Managing Positions Pre- and Post-Trade at RMC

The second presentation at the 29th CBOE RMC has David Mitchell from Bloomberg and Michael Schmanske from Glenshaw Capital Management discussing Managing Positions Pre- and Post-Trade. The presentation began with a quick review of option risk measures, followed by a discussion of scenario and horizon analysis. They finished up with examples of managing option positions over time.

One of the first interesting points made during the presentation talked about determining whether implied volatility is rich or cheap — it’s all relative to realized volatility and the current market environment. “Volatility can be ‘low’, but it may not necessarily be cheap”.   To illustrate this point, David Mitchell uses changes in equity option implied volatility before an earnings announcement as an example of where using recent volatility to determine if implied volatility is rich or cheap may not make sense. 

Implied correlation of stocks that are members of an index also has an influence on volatility analysis. The more correlated the individual stock price changes are, the more volatile we should expect the index performance to be. A good question was raised about macro events having an impact on correlations and the performance of the stock markets. It was noted that when correlations begin to break down or move lower, it is bullish for the stock market as it shows individuals are more comfortable buying stocks without concern for the overall market direction. Keep in mind the CBOE publishes implied correlation indexes –

The first case study presented was based on equity skew. Skew exists in equity options where out of the money put options often have higher implied volatility relative to options with strike prices closer to the underlying market as well as call options that are out of the money to the upside. The case study used data from July of last year when the skew was much higher than it had been over the previous few months. The trade suggested was to initiate what was called a “skewed put condor.”   This version of the condor involves buying a put option that has a strike price lower than the short put in the condor relative to the distance between the short and long call options that make up the spread. A benefit here is you are capturing skew without having to take on the risk that is associated with a naked short option position.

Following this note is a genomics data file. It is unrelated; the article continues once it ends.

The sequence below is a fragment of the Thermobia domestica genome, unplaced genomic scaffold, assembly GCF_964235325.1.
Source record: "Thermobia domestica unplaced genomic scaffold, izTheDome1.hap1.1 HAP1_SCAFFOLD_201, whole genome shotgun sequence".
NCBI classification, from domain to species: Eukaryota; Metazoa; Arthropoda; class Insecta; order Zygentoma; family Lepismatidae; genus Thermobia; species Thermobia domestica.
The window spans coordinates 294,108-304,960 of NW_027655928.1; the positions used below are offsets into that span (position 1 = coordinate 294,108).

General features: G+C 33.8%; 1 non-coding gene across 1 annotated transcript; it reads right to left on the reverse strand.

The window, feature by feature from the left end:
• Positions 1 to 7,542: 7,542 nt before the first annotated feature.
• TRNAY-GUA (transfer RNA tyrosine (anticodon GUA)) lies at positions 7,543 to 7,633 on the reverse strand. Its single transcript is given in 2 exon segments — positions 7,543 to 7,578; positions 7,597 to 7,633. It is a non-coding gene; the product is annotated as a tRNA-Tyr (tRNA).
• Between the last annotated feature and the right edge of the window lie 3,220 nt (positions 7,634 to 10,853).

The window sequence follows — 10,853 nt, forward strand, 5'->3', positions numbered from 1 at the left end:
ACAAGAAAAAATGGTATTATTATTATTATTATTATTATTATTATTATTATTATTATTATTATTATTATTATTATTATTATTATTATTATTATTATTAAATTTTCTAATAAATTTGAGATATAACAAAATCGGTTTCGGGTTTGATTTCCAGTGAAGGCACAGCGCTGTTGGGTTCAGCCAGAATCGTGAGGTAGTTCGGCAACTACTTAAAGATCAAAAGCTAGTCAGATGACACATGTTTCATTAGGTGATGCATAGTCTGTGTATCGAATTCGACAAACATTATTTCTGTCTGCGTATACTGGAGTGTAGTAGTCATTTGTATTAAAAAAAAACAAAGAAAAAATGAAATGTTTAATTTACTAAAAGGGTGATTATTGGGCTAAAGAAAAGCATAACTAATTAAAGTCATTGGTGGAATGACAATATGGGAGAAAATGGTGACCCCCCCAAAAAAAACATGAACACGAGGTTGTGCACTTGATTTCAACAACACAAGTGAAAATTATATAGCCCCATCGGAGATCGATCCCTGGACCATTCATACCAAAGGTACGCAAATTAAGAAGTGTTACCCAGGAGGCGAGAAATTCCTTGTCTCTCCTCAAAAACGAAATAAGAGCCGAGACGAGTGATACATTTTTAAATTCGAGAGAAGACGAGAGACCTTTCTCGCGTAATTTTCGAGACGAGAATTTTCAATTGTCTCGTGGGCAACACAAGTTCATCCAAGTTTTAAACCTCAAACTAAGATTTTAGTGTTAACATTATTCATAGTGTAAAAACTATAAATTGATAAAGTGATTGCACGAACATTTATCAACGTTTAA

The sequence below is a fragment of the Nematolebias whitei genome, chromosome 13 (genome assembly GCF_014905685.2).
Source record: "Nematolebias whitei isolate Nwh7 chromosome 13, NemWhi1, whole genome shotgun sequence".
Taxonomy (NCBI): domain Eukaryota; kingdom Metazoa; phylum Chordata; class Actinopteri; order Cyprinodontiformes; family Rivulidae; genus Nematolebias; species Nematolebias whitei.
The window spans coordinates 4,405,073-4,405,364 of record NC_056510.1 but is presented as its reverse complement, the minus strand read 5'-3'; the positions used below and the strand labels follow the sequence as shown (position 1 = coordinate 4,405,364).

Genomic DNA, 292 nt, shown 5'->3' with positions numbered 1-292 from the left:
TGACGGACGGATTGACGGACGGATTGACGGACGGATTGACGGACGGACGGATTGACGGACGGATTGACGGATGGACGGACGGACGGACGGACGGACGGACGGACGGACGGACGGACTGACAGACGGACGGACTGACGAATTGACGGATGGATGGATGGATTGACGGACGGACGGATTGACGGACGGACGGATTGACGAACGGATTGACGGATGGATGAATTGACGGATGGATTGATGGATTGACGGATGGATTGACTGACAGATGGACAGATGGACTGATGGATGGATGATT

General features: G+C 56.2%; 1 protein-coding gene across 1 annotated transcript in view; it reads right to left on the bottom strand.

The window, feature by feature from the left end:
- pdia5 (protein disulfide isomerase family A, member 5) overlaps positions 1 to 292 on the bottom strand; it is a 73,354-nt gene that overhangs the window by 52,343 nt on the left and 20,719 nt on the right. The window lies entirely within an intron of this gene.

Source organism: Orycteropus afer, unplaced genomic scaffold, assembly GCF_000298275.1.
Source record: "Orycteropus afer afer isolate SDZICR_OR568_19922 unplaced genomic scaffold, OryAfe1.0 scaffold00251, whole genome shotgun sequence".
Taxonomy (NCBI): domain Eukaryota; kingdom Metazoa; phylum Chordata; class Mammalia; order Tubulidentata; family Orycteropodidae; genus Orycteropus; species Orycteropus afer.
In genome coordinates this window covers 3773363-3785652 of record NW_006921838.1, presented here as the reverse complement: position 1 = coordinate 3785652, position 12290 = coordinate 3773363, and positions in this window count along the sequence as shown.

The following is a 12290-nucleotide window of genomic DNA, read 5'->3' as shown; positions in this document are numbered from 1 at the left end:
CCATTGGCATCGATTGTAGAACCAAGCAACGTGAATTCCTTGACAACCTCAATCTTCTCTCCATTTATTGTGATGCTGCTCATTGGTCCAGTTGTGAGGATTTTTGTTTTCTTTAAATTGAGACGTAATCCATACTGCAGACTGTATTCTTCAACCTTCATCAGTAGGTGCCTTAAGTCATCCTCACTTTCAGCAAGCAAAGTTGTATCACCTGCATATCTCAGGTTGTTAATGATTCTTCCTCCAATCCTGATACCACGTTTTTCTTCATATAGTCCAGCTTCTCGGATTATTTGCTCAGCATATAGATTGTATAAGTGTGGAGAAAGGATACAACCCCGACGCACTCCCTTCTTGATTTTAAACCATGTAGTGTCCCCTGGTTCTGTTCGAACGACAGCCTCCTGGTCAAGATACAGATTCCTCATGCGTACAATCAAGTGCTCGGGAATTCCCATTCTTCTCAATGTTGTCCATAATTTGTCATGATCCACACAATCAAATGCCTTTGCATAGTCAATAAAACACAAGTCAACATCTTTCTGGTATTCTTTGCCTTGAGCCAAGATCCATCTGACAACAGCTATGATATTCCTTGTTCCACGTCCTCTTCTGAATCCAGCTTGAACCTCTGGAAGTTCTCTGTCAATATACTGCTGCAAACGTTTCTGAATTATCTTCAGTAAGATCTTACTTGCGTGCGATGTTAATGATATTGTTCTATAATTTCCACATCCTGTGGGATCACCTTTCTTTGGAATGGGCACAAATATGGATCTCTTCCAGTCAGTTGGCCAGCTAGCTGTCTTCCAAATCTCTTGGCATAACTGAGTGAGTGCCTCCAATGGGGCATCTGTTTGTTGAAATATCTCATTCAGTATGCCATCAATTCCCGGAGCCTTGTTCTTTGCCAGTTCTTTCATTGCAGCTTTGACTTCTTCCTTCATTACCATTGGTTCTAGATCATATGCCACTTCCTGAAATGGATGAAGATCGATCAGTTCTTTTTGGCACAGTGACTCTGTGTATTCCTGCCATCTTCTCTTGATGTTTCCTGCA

The second case study showed a situation where a 1 x 2 Call spread may be appropriate. From May of 2012 – with the S&P 500 at 1350, implied volatility was in the 18’s, higher than where it was last time the S&P 500 was around those levels. In order to take advantage of the ‘rich’ volatility, a two-month 1350 Call is bought and two two-month 1400 Calls are sold. The idea here is for volatility to grind down as there is a controlled rebound in the overall stock market.  

A statement I found interesting was to think of volatility and time to expiration as the same thing. For example – the more time to expiration or the higher volatility – the higher the option premiums. Conversely – less time to expiration or less volatility – the lower the option premium. 

With respect to understanding conditional risk profiles it was noted one should –

1. Recognize an options portfolio is dynamic and the goal is to create limited loss scenarios that can be actively managed and used as efficient trade vehicles.

2. Consider what the expected move would be in implied volatility given different price movement scenarios.

3. Consider the impact of time on the options positions. Determine whether the position should be unwound, rolled, or otherwise hedged. 

A question was asked about the market moving higher and implied volatility moving up at the same time. The response was typically volatility will not rise in a rising market, but when volatility is flooring, this may be a concern as it may not have much lower to go. It was also noted that out of the money call options may have very low implied volatility and if the stock market moves higher and closer to the strike price of those calls the volatility of those options may actually rise. 

There was discussion how the implied volatility of equity options behaves differently than the implied volatility of index options. Large moves to the upside are more likely in individual stocks relative to market indexes. Option skew adjusts for this when comparing equity to index options. 

The final statement that capped on the presentation was relative to VXX which was called one of the most remarkable changes in the equity trading world in years.